The Kingdom of Jesus Christ on Earth

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During this Christmas season, it’s good to take a look at what the true meaning of the birth of Christ was. It was not only God being born on earth, although it certainly was that. The birth of Jesus, in fact, was the restoration of the divine Kingdom on earth, with the King of Kings renewing the line of King David and King Solomon. This is important to know, since there are a lot of people in the world today who think that Jesus will only establish His kingdom at His Second Coming. In fact, it was established 2,000 years ago at His first coming.  Of course, it is an imperfect kingdom here on earth, since it is run by sinful men and women. The earthly kingdom is still holy, however, since it was started by Christ. One day, the imperfect kingdom here on earth, germinating like a seed in the soil, and the perfect heavenly kingdom, will unite into one.

The Establishment of the Kingdom of God on Earth in the Old Testament

In 1 Samuel 8, following the period of Samuel and the Judges of Israel, the Jews demand an earthly king. The Lord told Samuel in 1 Samuel 12 to appoint Saul as the very first King of Israel. Samuel then warns the people of Israel to obey God’s commandments, or they and their new King will fall. King Saul proved to be a disobedient and a weak King, and grew very jealous of a young warrior named David, who became famous for slaying the Philistine giant Goliath. King Saul wanted to kill young David, but God protected him. In fact, God Himself said that David was a man after His own heart, in Acts 13:22. David eventually replaced Saul as king, and then his son King Solomon took over.

After the reigns of King Saul, King David, and King Solomon, the kingdom of Israel split into two separate kingdoms around 930 BC, with Judah in the south (2 tribes) and Israel in the north (10 tribes). There was never a united Old Testament Jewish kingdom again. The ten tribes in the north were taken captive by the Assyrians in 722 BC, and intermarried with the Gentiles, thus becoming the Samaritans. The two tribes in the southern kingdom of Judah were taken later captive by the Babylonians and King Nebuchadnezzar in 597 BC, but returned to Jerusalem 70 years later, after the Persians had defeated the Babylonians. One of these southern captives was called Daniel.

The Prophecy of Daniel

From the book of Daniel we know that the Messiah himself would come one day and restore God’s Kingdom on earth:

And in the days of those kings the God of heaven will set up a kingdom which shall never be destroyed, nor shall its sovereignty be left to another people. It shall break in pieces all these kingdoms and bring them to an end, and it shall stand for ever. (Daniel 2:44)

For those unfamiliar with the book of Daniel: the Babylonian King Nebuchadnezzar had had a dream that he could not explain. He commanded his magicians and sorcerers to not only interpret his dream, but additionally, to tell him what his dream was! These enchanters of his told the King that no one could possibly know what his dream was, unless he told them. This infuriated Nebuchaddnezzar, because he figured that if they really were magicians, then they could read his mind and know his dream. Since they could not, he ordered their execution.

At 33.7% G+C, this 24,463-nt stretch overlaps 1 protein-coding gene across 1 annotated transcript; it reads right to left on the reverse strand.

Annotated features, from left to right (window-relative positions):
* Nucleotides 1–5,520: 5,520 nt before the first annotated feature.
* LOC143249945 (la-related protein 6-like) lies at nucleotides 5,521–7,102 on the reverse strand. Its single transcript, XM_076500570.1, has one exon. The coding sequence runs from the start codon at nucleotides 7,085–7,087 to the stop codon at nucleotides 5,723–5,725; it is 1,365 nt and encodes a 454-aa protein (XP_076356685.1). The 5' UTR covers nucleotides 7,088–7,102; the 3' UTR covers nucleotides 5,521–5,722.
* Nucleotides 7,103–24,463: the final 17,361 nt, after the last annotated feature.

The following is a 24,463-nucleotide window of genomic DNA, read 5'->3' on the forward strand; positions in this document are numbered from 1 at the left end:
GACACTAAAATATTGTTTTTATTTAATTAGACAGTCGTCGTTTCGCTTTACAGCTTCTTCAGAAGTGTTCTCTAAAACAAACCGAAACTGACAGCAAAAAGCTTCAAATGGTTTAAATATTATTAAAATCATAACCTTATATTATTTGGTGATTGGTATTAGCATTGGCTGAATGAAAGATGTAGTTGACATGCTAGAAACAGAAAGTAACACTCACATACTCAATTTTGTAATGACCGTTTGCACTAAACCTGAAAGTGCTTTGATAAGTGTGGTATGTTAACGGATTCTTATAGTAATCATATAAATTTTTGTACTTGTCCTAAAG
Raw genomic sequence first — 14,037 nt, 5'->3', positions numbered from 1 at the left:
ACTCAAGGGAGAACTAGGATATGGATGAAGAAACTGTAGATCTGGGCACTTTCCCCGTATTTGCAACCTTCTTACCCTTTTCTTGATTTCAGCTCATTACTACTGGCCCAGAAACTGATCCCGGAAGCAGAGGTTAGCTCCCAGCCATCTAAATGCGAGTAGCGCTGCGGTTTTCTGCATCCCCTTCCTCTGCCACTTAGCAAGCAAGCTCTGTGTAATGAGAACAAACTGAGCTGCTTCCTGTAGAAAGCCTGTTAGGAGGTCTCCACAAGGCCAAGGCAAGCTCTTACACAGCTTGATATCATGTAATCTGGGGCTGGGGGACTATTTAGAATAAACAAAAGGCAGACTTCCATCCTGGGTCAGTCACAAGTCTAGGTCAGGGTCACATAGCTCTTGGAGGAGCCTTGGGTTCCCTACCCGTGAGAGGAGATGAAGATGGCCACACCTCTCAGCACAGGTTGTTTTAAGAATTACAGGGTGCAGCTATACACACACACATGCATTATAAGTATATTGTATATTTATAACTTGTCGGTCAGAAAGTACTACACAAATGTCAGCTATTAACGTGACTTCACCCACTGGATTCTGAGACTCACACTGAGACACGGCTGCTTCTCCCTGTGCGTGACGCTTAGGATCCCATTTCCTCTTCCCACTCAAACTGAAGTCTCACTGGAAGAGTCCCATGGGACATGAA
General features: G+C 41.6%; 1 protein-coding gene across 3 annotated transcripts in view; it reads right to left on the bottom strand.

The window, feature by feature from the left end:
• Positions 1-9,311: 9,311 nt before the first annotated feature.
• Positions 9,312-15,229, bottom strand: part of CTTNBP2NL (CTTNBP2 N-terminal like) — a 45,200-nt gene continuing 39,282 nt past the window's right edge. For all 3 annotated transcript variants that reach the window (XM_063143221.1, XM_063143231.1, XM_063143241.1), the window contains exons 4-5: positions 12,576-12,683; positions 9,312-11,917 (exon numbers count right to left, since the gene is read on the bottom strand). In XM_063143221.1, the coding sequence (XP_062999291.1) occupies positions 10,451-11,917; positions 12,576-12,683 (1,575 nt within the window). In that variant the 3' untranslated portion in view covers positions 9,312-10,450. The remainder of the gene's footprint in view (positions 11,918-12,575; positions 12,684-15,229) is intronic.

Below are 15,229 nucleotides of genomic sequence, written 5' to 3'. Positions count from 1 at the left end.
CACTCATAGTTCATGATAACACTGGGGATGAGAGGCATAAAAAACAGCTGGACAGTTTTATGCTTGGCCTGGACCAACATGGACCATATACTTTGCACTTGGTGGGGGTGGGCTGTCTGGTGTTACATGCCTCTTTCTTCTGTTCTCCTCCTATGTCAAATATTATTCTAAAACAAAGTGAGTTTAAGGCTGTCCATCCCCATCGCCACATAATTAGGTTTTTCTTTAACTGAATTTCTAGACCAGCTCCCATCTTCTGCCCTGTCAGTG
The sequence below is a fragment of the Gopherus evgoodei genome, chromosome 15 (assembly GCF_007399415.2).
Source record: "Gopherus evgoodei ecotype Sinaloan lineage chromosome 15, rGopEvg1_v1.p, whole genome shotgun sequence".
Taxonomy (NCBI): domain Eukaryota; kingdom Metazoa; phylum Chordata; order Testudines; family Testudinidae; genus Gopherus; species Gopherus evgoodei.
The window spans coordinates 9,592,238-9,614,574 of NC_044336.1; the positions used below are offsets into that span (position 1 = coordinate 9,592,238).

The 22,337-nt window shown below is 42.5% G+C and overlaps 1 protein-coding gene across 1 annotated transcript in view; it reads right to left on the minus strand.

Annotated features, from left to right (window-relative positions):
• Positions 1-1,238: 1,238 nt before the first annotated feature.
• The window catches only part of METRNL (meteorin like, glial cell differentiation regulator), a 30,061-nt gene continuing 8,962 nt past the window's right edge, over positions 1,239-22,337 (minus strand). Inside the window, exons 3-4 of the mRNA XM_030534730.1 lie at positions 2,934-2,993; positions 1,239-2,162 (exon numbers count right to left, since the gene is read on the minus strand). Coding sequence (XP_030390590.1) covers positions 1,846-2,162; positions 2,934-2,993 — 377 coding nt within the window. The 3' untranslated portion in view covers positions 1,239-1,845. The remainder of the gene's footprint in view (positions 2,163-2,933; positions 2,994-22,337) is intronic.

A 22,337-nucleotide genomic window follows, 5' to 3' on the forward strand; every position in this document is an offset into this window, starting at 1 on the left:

But then God revealed not only the dream of the king to his Jewish servant Daniel, but the meaning of it as well. Daniel told the king that he had dreamed of a statue having a gold head, a breast and arms of silver, a bronze belly and thighs, iron legs, and feet of clay and iron. Then a stone not made with human hands smashed the statue, pulverizing it. The pieces of the statue were blown away in the wind, never to be seen or heard from again. But the stone that struck the statue became as big as a mountain, and filled the whole earth. After telling the King what his dream was, Daniel then proceeded to interpret it.

The gold head represented King Nebuchadnezzar’s kingdom, Babylon. Then another kingdom would rise up following his demise and replace Babylon, which turned out to be Persia (the breast and arms of silver). Following the demise of Persia, another Kingdom would arise, that of Greece (the bronze belly and thighs). And finally, a fourth Kingdom, the Roman Empire, would emerge (the iron feet) to rule the world. The stone which struck the statue would be the future Messiah, the “son of man,” and He would destroy these Kingdoms and set up his own royal worldwide Kingdom to replace them. This stone, of course, refers to Jesus Christ, the cornerstone rejected by the builders. In Daniel 9:24, the archangel Gabriel even reveals the timeline for the Messiah to do this, using the term “70 weeks of years,” or  7 x 70 years: 490 years. Since Daniel lived around 500 BC, this meant that the countdown to the days of the Messiah had almost begun. The Jews living at the time of Jesus, around 500 years later, including the evil King Herod, knew this timeline prophecy very well, which is why everyone was looking for the Messiah to appear at the time of Christ.

Jesus Fulfills King Nebuchadnezzar’s Dream

When Jesus came on the scene, one of the first things he said was, “Repent, for the Kingdom of Heaven is at hand!  This is significant, because here the Messiah Himself is telling us all that the united kingdom, which was lost following the death of Solomon, around 900 years earlier, was now being restored. Only this time, it would not just be a regional kingdom in the Middle East, but rather a worldwide kingdom, which would not only reunite the twelve tribes of Israel, but would also include the Gentiles as well. The new king is not an earthly king like King David, but God Himself, in the person of Jesus Christ. Notice Jesus didn’t say, “Repent, for the Kingdom of Heaven will be restored in 2,000 years at my Second Coming.”  No, His words “at hand” mean right now!